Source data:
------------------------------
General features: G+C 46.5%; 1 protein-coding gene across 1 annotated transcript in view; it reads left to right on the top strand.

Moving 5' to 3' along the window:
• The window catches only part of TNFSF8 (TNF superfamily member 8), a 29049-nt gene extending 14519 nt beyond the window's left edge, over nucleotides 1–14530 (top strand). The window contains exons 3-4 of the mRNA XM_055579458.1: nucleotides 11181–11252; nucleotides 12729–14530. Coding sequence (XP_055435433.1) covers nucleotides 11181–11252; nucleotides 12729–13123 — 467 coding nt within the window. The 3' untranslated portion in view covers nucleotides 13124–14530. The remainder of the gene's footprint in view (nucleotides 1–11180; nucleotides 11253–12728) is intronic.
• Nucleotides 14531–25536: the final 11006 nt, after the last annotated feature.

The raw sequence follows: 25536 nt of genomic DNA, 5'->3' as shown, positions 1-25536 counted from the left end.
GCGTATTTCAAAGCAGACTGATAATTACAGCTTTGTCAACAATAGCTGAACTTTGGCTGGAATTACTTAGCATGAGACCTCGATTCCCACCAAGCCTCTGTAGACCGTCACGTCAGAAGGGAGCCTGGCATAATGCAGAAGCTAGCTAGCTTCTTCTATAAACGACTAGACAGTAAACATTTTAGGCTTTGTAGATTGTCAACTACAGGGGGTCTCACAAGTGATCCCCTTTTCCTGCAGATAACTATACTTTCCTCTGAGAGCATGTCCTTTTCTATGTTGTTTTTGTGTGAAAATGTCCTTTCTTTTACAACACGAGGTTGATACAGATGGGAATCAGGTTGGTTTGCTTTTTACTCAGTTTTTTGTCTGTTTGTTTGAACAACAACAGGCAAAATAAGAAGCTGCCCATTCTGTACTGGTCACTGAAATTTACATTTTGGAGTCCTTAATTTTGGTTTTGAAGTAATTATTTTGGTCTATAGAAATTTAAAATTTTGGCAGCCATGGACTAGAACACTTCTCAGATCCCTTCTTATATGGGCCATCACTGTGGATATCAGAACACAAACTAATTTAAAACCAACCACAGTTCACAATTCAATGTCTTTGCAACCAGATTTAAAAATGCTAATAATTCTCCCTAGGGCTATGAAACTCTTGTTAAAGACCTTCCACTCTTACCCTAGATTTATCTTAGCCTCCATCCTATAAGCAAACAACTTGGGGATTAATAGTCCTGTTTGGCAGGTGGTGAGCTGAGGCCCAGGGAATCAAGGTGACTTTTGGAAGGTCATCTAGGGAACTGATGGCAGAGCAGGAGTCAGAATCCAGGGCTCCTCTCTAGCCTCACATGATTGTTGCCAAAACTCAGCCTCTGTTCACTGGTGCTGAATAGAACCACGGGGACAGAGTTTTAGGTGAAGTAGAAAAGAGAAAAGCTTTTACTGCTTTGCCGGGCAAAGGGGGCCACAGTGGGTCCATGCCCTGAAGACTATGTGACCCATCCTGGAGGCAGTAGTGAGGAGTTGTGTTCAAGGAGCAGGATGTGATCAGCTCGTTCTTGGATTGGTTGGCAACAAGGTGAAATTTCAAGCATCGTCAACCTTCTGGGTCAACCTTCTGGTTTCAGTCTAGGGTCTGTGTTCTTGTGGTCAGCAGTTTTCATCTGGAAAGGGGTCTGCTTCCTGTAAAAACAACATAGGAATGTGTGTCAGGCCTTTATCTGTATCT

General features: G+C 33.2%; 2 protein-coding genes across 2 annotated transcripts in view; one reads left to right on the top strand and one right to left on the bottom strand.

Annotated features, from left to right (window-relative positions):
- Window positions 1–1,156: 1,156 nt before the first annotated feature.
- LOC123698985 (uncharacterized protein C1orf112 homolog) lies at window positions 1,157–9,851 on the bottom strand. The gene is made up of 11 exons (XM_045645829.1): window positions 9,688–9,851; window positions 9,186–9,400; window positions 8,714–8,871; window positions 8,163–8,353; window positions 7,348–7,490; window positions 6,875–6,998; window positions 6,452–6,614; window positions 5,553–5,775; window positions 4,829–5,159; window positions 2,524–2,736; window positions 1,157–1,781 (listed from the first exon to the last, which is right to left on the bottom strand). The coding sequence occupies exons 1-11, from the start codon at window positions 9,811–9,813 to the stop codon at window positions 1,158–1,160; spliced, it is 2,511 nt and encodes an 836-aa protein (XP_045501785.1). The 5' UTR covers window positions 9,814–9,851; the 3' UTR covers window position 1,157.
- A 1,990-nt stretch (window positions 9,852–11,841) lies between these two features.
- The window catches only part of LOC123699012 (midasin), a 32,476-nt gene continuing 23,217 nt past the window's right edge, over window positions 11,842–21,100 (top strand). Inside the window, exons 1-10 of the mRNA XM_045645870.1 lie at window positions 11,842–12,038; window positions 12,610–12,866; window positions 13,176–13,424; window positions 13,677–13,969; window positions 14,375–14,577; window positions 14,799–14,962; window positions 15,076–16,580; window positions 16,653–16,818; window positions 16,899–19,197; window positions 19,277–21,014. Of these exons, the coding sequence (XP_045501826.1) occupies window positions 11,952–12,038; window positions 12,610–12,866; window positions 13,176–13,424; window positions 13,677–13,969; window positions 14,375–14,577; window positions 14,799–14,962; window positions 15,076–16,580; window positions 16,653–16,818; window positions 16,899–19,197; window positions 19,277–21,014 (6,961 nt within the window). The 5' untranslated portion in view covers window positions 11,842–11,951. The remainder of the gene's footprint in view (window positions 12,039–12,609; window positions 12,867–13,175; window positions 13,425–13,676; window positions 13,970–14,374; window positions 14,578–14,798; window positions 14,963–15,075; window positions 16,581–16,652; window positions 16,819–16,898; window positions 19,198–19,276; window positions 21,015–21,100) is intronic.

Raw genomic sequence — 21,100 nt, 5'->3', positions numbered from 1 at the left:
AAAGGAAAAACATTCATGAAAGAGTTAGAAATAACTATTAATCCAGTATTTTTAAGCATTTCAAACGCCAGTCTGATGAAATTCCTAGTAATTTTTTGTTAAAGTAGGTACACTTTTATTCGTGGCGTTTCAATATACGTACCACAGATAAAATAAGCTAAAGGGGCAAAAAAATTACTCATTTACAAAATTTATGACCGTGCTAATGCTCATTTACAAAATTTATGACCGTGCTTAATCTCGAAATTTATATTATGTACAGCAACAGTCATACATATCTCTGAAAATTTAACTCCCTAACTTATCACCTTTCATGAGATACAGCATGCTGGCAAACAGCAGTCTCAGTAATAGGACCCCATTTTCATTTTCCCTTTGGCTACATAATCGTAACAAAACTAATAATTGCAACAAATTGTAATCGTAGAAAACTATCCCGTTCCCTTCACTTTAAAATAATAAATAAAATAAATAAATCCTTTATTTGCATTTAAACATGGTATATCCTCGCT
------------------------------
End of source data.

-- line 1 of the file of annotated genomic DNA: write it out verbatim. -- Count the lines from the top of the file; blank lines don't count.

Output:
General features: G+C 46.5%; 1 protein-coding gene across 1 annotated transcript in view; it reads left to right on the top strand.